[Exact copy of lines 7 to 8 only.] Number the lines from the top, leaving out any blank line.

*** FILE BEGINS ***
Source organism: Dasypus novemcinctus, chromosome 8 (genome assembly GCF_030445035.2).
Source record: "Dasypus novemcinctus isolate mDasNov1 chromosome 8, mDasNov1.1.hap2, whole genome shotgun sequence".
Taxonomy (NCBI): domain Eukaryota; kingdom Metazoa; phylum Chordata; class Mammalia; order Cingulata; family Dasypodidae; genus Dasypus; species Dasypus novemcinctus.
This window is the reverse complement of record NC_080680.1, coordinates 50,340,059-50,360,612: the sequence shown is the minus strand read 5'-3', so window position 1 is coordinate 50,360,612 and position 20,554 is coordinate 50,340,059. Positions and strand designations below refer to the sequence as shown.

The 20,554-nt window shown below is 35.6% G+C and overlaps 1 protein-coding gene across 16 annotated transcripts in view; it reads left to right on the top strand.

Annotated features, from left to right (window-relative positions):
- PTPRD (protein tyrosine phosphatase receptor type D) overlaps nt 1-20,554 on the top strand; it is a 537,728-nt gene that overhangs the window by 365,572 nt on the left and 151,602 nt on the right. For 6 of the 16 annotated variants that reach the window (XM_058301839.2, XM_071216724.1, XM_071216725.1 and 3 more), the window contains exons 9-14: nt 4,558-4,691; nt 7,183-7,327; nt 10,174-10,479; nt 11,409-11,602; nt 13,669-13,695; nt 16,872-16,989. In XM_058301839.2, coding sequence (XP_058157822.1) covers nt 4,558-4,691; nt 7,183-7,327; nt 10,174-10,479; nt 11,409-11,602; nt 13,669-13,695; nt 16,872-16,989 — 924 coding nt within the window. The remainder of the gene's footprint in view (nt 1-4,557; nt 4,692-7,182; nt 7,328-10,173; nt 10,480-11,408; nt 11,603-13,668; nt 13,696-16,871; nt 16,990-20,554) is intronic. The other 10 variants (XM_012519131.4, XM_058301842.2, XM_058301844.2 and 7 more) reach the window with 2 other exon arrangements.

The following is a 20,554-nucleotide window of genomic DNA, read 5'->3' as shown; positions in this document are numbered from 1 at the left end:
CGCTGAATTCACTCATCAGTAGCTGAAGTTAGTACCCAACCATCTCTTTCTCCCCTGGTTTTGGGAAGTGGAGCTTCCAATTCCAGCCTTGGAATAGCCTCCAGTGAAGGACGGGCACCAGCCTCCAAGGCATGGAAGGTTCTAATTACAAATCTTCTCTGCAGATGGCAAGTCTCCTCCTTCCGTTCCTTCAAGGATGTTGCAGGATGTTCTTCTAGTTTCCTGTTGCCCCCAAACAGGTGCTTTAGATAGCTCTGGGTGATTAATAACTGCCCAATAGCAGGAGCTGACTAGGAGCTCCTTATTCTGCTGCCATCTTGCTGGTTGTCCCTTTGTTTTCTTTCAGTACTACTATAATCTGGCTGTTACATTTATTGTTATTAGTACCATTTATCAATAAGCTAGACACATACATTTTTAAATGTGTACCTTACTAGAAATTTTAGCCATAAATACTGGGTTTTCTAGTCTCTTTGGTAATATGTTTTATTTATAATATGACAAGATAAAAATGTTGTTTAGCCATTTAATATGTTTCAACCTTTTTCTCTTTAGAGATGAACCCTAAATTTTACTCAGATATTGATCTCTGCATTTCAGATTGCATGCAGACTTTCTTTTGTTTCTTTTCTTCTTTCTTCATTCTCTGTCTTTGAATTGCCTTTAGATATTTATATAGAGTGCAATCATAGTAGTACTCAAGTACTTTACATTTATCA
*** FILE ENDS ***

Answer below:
- PTPRD (protein tyrosine phosphatase receptor type D) overlaps nt 1-20,554 on the top strand; it is a 537,728-nt gene that overhangs the window by 365,572 nt on the left and 151,602 nt on the right. For 6 of the 16 annotated variants that reach the window (XM_058301839.2, XM_071216724.1, XM_071216725.1 and 3 more), the window contains exons 9-14: nt 4,558-4,691; nt 7,183-7,327; nt 10,174-10,479; nt 11,409-11,602; nt 13,669-13,695; nt 16,872-16,989. In XM_058301839.2, coding sequence (XP_058157822.1) covers nt 4,558-4,691; nt 7,183-7,327; nt 10,174-10,479; nt 11,409-11,602; nt 13,669-13,695; nt 16,872-16,989 — 924 coding nt within the window. The remainder of the gene's footprint in view (nt 1-4,557; nt 4,692-7,182; nt 7,328-10,173; nt 10,480-11,408; nt 11,603-13,668; nt 13,696-16,871; nt 16,990-20,554) is intronic. The other 10 variants (XM_012519131.4, XM_058301842.2, XM_058301844.2 and 7 more) reach the window with 2 other exon arrangements.

The following is a 20,554-nucleotide window of genomic DNA, read 5'->3' as shown; positions in this document are numbered from 1 at the left end: